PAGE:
Agree to stop breath tests of minors without warrants

DETROIT – In response to an ACLU lawsuit, Mount Pleasant and Isabella County have agreed to stop forcing pedestrians under age 21 to take breathalyzer tests without first obtaining a search warrant.  Both municipalities have also each agreed to pay $5000 to two young Mt. Pleasant men who were forced to take a breath test.

“We hope police departments across the state will follow Mt. Pleasant and Isabella County’s example and stop punishing young people who are walking down the street for refusing a breathalyzer test,” said Michael J. Steinberg, legal director of the Michigan ACLU.  “The Constitution is clear the police cannot violate the privacy rights of pedestrians by searching them without a court order.”

The agreement partially settles an ACLU lawsuit challenging the constitutionality of a Michigan law that makes it illegal for non-drivers under age 21 to refuse an officer’s demand to take a breath test.  Michigan is the only state in the country to have such a law.

In May, 2003, Cullin Stewart and Samuel Maness were at a chaperoned graduation party when an interagency police task force called the “Party Patrol” arrived and began grabbing students and forcing them to the ground.  The students were then placed in a circle and asked whether or not they had consumed any alcohol.  Stewart stated truthfully that he had not been drinking, but he and the other students were nonetheless required to submit to a breathalyzer test.  The Party Patrol was comprised of officers from the Mount Pleasant Police Department, Isabella County Sheriff’s Department, Michigan State Police and the Central Michigan University Police Department.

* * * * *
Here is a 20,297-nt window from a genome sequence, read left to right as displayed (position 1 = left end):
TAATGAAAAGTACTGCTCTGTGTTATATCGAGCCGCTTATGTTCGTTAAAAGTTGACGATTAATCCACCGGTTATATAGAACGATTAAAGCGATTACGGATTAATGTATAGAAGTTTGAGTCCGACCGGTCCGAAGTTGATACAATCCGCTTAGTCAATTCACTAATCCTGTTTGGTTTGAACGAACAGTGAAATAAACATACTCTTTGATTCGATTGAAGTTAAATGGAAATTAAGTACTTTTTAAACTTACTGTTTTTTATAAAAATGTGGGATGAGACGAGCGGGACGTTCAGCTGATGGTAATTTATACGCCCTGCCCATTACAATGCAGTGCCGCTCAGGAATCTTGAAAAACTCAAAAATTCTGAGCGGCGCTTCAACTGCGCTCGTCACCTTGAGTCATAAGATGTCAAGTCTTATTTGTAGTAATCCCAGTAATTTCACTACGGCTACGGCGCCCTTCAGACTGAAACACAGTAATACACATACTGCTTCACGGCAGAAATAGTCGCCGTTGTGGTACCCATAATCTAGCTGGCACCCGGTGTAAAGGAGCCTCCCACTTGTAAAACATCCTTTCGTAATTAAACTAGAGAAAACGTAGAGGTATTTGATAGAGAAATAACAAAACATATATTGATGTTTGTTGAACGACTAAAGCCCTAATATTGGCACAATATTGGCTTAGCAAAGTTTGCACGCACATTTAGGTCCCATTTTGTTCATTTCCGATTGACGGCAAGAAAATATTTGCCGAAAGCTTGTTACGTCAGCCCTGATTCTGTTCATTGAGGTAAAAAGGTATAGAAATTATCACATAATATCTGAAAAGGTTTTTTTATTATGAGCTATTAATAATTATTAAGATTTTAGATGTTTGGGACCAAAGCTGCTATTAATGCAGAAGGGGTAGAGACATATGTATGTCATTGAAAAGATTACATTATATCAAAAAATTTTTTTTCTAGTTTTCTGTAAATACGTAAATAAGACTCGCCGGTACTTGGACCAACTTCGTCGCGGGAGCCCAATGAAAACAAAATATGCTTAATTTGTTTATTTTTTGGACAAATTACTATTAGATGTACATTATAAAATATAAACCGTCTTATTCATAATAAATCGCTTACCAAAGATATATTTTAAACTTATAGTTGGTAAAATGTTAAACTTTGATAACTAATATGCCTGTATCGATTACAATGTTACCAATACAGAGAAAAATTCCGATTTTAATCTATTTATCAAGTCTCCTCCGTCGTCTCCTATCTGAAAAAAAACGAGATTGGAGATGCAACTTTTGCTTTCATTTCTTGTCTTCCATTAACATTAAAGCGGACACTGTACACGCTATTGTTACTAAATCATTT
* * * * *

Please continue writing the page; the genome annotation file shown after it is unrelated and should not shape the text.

“I will be happy if this case prevents other people from experiencing the abuse and humiliation that I experienced on my graduation night,” said Maness, a CMU student who is donating his share of the money to a scholarship fund maintained by the Mount Pleasant Area Community Foundation.”

While Mt. Pleasant and Isabella have settled their portion of the case, Stewart and Maness’ case against the Michigan State Police and Central Michigan University continues.  Additionally, the case against the City of Saginaw and Thomas Township on behalf of two Saginaw County women, Katie Platte and Ashley Berden has not been settled. 

Mount Pleasant and Isabella County has agreed to stop the practice of forcing breathalyzers on non-drivers without a warrant until U.S. District Court Judge David M. Lawson issues a ruling in the rest of the case.  If Judge Lawson finds the state law unconstitutional, they agree to permanently stop the practice.

In November, 2003 Judge Lawson struck down a Bay City ordinance that is identical to the state law being challenged in this case.  He held that the ordinance violates the Fourth Amendment because (1) a breath test is a search, (2) the Fourth Amendment ordinarily prohibits searches without search warrants, and (3) no exceptions to the search warrant requirement apply.  The ruling does not apply to drivers of a motor vehicle and the ACLU did not challenge the ability of officers to give breath tests to suspected drunk drivers without a warrant because driving is a privilege, not a right.

The plaintiffs are being represented by ACLU Cooperating Attorneys Marshall Widick, William Street and David A. Moran, along with Steinberg and ACLU of Michigan Executive Director Kary Moss.

To read the Judgment against Mt. Pleasant, go to:

To read the Judgment against Isabella County, go to:    

To read the amended complaint, go to: